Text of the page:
Video game streaming is the dawn of a new age

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Analysts from investment bank Berenberg visited E3, the annual gaming expo held in Los Angeles, and in a comprehensive report provided a valuable analysis of the importance of the event to the industry, and pay-subscription patterns.

Berenberg’s first comment is that there is an abundance of structural tailwinds that are likely to drive the games industry forward over the coming years.

The bank’s Theme 1 is that streaming is the dawn of a new age:  “Leading up to and during E3, Google announced that its streaming platform, Stadia, will launch in November 2019, and Microsoft stated that public testing for its xCloud streaming service will begin in October 2019. Streaming offers new avenues for game companies to monetise their IP, with these platforms offering publishers minimum revenue guarantees or licence agreements to their secure content. Those companies with strong back catalogues, such as THQ Nordic and Team17, and those that lead a genre, such as Codemasters, are currently benefiting most from streaming. Streaming will also provide a strong tailwind for Keywords Studios (Keywords) and Sumo, which have both announced agreements with streaming platforms also. While exciting, streaming platforms do still have some challenges to overcome and, in our view, will likely need to evolve technically and in business model to secure wide adoption.”

Its Theme 2 is that digital distribution competition is accelerating: “At E3, it was clear that competition in digital video game distribution is only intensifying further, with Xbox and Ubisoft launching new PC distribution and subscription platforms. Furthermore, Epic Games Store announced that many big games will be joining its exclusive platform as it looks to build its audience base. These developments have strengthened our view that platform fees are likely to fall over the short to medium term, providing a strong gross margin tailwind for video game publishers. The rising competition is also resulting in platforms offering publishers licence payments to secure content.”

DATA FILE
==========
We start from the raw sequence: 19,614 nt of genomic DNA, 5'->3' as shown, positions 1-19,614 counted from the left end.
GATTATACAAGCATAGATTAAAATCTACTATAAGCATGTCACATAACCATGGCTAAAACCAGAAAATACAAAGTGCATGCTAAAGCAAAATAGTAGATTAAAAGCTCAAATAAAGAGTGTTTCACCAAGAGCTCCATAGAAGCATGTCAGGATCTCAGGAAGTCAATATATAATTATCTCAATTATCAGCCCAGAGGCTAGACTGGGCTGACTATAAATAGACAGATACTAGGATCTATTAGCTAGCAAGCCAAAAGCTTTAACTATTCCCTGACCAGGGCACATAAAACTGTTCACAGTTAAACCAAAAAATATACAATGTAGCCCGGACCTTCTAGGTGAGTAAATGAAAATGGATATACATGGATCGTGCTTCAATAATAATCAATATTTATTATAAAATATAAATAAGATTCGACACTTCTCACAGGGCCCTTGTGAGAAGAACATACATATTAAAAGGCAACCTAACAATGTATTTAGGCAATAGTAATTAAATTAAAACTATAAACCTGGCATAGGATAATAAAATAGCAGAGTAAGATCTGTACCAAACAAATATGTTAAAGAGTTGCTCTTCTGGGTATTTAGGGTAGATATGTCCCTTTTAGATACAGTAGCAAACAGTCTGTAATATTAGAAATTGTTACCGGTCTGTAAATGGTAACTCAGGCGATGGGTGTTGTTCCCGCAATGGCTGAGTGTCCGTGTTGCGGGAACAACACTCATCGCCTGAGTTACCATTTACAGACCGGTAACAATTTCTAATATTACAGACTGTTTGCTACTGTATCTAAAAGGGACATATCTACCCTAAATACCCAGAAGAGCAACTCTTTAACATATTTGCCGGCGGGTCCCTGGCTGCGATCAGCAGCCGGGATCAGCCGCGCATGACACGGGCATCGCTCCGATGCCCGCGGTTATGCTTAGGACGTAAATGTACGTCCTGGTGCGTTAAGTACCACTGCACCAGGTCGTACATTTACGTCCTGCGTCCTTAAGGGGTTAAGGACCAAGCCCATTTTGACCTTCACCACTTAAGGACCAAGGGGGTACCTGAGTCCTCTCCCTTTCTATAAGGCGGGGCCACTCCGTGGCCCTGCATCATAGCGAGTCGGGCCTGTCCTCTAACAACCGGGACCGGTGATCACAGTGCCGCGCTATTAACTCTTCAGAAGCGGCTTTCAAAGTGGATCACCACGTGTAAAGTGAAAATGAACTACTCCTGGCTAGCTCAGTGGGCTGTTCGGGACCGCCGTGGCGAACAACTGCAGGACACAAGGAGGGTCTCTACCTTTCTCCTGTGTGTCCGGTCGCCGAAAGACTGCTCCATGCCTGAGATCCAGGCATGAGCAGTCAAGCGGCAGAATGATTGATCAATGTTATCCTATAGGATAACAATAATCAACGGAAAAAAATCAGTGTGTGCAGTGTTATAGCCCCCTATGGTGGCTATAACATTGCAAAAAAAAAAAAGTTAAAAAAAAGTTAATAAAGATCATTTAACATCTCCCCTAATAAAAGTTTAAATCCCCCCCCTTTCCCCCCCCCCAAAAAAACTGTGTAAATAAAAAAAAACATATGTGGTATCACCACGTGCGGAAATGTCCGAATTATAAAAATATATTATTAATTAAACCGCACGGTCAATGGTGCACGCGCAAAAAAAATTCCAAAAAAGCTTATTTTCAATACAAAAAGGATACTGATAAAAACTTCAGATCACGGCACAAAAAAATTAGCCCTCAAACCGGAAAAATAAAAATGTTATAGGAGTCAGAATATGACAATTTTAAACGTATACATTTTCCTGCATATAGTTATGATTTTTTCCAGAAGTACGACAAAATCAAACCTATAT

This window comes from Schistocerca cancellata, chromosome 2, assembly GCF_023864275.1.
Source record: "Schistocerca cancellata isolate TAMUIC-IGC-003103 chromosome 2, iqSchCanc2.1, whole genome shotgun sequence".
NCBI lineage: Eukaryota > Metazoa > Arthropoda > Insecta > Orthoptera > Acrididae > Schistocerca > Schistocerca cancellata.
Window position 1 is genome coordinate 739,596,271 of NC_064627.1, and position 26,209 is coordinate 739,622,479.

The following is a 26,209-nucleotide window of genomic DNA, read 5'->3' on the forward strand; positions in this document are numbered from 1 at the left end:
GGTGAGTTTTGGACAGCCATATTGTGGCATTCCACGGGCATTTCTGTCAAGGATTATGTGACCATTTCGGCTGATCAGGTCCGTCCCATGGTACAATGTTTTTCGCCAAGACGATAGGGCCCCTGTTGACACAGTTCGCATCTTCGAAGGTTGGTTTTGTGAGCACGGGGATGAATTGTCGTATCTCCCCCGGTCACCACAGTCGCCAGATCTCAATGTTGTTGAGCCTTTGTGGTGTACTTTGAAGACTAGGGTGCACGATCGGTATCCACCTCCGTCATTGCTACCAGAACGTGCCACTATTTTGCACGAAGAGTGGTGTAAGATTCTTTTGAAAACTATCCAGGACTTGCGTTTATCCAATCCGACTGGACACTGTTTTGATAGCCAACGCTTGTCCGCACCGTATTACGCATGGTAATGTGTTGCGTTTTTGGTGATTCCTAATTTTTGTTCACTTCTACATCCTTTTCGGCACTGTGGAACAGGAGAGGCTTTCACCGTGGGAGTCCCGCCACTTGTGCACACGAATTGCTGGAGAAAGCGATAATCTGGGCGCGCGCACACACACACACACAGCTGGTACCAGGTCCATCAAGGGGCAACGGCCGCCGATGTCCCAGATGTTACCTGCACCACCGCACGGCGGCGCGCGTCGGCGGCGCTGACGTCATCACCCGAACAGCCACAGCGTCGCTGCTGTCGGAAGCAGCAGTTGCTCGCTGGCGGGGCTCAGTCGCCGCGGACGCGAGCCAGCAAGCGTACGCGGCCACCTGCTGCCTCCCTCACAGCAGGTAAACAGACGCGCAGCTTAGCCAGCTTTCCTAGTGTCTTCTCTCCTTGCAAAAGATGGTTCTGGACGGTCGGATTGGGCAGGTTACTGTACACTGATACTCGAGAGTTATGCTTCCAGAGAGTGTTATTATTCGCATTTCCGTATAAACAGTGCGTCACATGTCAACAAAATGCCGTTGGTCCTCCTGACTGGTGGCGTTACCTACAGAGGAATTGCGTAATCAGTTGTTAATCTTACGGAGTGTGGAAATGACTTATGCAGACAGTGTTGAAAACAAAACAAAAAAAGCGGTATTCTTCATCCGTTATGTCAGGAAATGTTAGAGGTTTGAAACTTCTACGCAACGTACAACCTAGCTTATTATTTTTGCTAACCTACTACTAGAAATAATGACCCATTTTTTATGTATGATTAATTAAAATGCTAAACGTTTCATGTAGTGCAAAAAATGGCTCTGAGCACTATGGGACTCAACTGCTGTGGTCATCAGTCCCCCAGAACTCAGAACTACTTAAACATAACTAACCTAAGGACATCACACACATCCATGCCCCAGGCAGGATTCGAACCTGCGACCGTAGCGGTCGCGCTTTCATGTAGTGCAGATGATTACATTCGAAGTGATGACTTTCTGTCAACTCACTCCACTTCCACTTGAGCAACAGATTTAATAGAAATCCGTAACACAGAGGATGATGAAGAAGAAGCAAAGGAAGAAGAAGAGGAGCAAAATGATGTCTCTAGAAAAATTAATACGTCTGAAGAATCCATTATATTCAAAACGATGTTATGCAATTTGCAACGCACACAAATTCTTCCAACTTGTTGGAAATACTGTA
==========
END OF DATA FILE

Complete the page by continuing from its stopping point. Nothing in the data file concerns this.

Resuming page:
Theme 3 focuses on the ever-contentious argument over who might win the next console war:“A new console war dawned at E3 between Xbox and PlayStation, with both announcing new consoles to be launched in Q4 2020. With both consoles supporting backwards compatibility – the ability to play old generation games on new hardware – it should alleviate any lagged release in content, making for a smoother industry transition compared to prior cycles. Equally, this will be supportive for companies with larger back catalogues. Both consoles will house physical disk drives, which is positive for THQ Nordic’s distribution business. Lastly, there is some concern from publishers that the increased graphical power of the new consoles will increase the cost, and risk, of new game development. Publishers may look to offset this risk by securing upfront licence agreements for new content. In terms of the outsourcing companies – Keywords and Sumo – backwards compatibility and the potential increase game development costs are supportive dynamics.”

Berenberg suggests that, because of increased competition among digital PC platforms, “the introduction of streaming platforms and our conversations at E3 conference have only strengthened our view that PC platform fees are likely to fall further over the short to medium term. With the introduction of streaming on the horizon also, which will begin to break down the segmentation between hardware platforms, it is likely that the pressure currently on PC platform fees will migrate to console also. As these platform fees make up the significant majority of the cost-of-goods-sold of digital revenue and most of the operational leverage in video game publishers’ business models, any reduction in platform fees would result in material improvements to gross and operating margins for all publishers in our coverage.


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